Car park prangs cost British motorists a staggering £1.5 BILLION per year, according to new research.

A study revealed 11 per cent, or 3.74 million of all drivers, have seriously damaged their own car while looking for a space to park over the past 12 months.

On average they have been left with a whopping £396 repair bill to fix their mishap.

The research by SKODA UK revealed 40 per cent of drivers have hit a lamppost, tree or space divider in a car park.

Four in 10 of the 2,000 UK motorists polled also admitted they had accidentally hit another car with their door when they were getting out of their vehicle.

And over the past year the average driver has heard the painful sound of their wheels scraping against a kerb on two occasions – causing irritating scuffs and scratches on their alloys.

Your car deserves better (stock image)

But despite the number of red-faced motorists admitting to errors, 73 per cent regard themselves as good parkers.

However, just 53 per cent are confident they would be good enough at parking to satisfy an instructor if they re-took their driving test.

A spokesperson for SKODA said: “While many people feel confident in their parking capabilities the numbers show motorists have forked out significant sums in the last 12 months repairing their cars from parking mishaps.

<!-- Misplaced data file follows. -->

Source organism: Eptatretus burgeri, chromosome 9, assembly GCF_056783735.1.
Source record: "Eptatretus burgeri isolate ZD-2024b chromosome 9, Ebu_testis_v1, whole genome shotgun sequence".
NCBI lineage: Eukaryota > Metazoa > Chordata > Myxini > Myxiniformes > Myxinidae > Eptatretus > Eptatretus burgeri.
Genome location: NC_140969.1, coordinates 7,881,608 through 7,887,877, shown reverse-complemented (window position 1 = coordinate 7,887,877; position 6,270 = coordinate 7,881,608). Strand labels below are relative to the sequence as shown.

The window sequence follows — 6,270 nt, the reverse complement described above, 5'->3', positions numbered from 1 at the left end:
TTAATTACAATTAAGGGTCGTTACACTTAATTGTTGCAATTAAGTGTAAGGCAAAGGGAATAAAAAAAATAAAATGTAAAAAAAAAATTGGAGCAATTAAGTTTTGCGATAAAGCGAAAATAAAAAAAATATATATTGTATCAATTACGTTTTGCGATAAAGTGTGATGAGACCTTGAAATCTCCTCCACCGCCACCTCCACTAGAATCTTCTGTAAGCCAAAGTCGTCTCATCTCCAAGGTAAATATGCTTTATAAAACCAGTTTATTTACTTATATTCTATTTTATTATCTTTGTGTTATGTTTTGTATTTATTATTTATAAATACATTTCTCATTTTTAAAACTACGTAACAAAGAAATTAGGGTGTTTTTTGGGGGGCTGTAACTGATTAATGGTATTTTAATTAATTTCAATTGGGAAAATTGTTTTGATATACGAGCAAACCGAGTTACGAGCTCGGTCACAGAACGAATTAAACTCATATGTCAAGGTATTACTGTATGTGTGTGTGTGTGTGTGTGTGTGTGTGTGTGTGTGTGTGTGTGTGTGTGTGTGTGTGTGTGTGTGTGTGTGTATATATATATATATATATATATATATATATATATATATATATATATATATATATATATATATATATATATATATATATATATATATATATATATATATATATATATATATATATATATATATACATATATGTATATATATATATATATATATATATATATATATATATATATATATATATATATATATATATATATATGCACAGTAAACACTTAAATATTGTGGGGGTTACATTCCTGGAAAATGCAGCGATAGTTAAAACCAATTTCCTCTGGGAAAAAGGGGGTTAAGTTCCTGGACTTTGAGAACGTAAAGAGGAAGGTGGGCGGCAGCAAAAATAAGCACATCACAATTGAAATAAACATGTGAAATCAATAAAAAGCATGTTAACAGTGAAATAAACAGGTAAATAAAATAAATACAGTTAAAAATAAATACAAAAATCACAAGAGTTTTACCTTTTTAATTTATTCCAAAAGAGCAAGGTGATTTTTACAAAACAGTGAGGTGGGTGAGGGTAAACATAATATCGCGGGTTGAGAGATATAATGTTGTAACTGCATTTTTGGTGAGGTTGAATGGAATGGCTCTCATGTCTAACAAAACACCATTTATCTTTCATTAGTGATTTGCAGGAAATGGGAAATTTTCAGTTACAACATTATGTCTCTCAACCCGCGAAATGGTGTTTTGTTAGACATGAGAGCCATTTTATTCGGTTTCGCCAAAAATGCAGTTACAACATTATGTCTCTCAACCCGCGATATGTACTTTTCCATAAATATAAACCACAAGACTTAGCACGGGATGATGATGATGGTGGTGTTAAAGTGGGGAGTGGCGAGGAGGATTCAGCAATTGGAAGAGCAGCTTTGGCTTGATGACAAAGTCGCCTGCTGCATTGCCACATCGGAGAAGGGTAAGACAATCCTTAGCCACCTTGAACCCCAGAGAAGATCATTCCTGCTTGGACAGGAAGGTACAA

“The advanced technology on our cars means they no longer have to do the parking themselves.

“Driver aids, such as the Park Assist function on our Kodiaq family SUV, help reduce stress around parking and should see the number of parking prangs decrease so Brits won’t be hurt where it hurts most – in the pocket.”

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There are ways to avoid it (stock image)

SKODA conducted the research to highlight a number of clever features on its large family SUV, Kodiaq, which will help to bring an end to frustrating car park bloopers.

Notable features include Park Assist, where the car will park itself, and door edge protection – a protector that slides out automatically as the door is opened ensuring damage doesn’t occur to the driver’s car or cars in close proximity.

The survey also revealed the tension caused by parking – with 19 per cent confessing to having an argument with another motorist or bystander because of a parking disagreement.

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And 14 per cent have even temporarily stopped talking to their other half after having an argument because of a parking issue.

For the rowing couples this has happened six times on average over the past 12 months, with the silent treatment typically lasting for six-and-a-half hours.

One in five parents also said they’re frequently distracted by their children when they’re trying to park.





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